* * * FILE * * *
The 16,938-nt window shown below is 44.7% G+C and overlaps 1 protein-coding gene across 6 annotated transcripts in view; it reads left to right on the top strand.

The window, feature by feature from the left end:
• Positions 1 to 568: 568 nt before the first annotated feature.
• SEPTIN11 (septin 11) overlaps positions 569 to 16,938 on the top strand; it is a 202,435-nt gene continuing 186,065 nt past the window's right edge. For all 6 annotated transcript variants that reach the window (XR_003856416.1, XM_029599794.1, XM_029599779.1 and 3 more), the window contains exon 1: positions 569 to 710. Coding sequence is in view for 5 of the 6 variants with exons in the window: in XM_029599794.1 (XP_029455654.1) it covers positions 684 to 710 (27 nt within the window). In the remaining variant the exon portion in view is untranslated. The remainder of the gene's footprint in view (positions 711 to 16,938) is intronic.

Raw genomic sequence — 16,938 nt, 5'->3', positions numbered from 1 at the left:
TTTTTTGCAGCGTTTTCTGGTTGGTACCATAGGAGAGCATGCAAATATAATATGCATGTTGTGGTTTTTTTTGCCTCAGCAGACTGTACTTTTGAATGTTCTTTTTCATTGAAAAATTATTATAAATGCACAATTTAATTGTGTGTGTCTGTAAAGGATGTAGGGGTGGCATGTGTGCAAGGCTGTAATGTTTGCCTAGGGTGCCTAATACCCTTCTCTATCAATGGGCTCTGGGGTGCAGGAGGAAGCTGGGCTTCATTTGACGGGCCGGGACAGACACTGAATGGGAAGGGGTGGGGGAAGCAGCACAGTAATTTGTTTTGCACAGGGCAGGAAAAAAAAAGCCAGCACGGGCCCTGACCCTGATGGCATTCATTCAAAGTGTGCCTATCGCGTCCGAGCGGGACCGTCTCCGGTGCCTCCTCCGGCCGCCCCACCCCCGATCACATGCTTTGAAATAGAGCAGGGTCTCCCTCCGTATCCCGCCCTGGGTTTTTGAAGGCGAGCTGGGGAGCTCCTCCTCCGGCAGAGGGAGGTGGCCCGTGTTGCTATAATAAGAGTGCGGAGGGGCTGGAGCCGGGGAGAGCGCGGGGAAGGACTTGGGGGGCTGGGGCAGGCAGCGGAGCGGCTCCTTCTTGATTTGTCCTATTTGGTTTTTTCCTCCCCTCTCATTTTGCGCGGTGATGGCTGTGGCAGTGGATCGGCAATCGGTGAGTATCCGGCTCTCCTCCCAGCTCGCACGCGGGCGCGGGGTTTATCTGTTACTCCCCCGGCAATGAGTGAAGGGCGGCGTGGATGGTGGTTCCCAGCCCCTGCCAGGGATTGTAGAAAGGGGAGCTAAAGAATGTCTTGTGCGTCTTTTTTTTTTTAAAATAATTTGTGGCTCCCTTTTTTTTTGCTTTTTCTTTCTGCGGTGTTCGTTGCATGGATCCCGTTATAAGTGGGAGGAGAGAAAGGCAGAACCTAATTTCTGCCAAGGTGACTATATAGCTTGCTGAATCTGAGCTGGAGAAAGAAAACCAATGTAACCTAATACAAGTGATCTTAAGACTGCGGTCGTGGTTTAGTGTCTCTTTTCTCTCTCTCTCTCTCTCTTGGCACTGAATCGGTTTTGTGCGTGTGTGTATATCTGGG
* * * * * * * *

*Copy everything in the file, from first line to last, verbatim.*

The 16,938-nt window shown below is 44.7% G+C and overlaps 1 protein-coding gene across 6 annotated transcripts in view; it reads left to right on the top strand.

The window, feature by feature from the left end:
• Positions 1 to 568: 568 nt before the first annotated feature.
• SEPTIN11 (septin 11) overlaps positions 569 to 16,938 on the top strand; it is a 202,435-nt gene continuing 186,065 nt past the window's right edge. For all 6 annotated transcript variants that reach the window (XR_003856416.1, XM_029599794.1, XM_029599779.1 and 3 more), the window contains exon 1: positions 569 to 710. Coding sequence is in view for 5 of the 6 variants with exons in the window: in XM_029599794.1 (XP_029455654.1) it covers positions 684 to 710 (27 nt within the window). In the remaining variant the exon portion in view is untranslated. The remainder of the gene's footprint in view (positions 711 to 16,938) is intronic.

Raw genomic sequence — 16,938 nt, 5'->3', positions numbered from 1 at the left:
TTTTTTGCAGCGTTTTCTGGTTGGTACCATAGGAGAGCATGCAAATATAATATGCATGTTGTGGTTTTTTTTGCCTCAGCAGACTGTACTTTTGAATGTTCTTTTTCATTGAAAAATTATTATAAATGCACAATTTAATTGTGTGTGTCTGTAAAGGATGTAGGGGTGGCATGTGTGCAAGGCTGTAATGTTTGCCTAGGGTGCCTAATACCCTTCTCTATCAATGGGCTCTGGGGTGCAGGAGGAAGCTGGGCTTCATTTGACGGGCCGGGACAGACACTGAATGGGAAGGGGTGGGGGAAGCAGCACAGTAATTTGTTTTGCACAGGGCAGGAAAAAAAAAGCCAGCACGGGCCCTGACCCTGATGGCATTCATTCAAAGTGTGCCTATCGCGTCCGAGCGGGACCGTCTCCGGTGCCTCCTCCGGCCGCCCCACCCCCGATCACATGCTTTGAAATAGAGCAGGGTCTCCCTCCGTATCCCGCCCTGGGTTTTTGAAGGCGAGCTGGGGAGCTCCTCCTCCGGCAGAGGGAGGTGGCCCGTGTTGCTATAATAAGAGTGCGGAGGGGCTGGAGCCGGGGAGAGCGCGGGGAAGGACTTGGGGGGCTGGGGCAGGCAGCGGAGCGGCTCCTTCTTGATTTGTCCTATTTGGTTTTTTCCTCCCCTCTCATTTTGCGCGGTGATGGCTGTGGCAGTGGATCGGCAATCGGTGAGTATCCGGCTCTCCTCCCAGCTCGCACGCGGGCGCGGGGTTTATCTGTTACTCCCCCGGCAATGAGTGAAGGGCGGCGTGGATGGTGGTTCCCAGCCCCTGCCAGGGATTGTAGAAAGGGGAGCTAAAGAATGTCTTGTGCGTCTTTTTTTTTTTAAAATAATTTGTGGCTCCCTTTTTTTTTGCTTTTTCTTTCTGCGGTGTTCGTTGCATGGATCCCGTTATAAGTGGGAGGAGAGAAAGGCAGAACCTAATTTCTGCCAAGGTGACTATATAGCTTGCTGAATCTGAGCTGGAGAAAGAAAACCAATGTAACCTAATACAAGTGATCTTAAGACTGCGGTCGTGGTTTAGTGTCTCTTTTCTCTCTCTCTCTCTCTCTTGGCACTGAATCGGTTTTGTGCGTGTGTGTATATCTGGG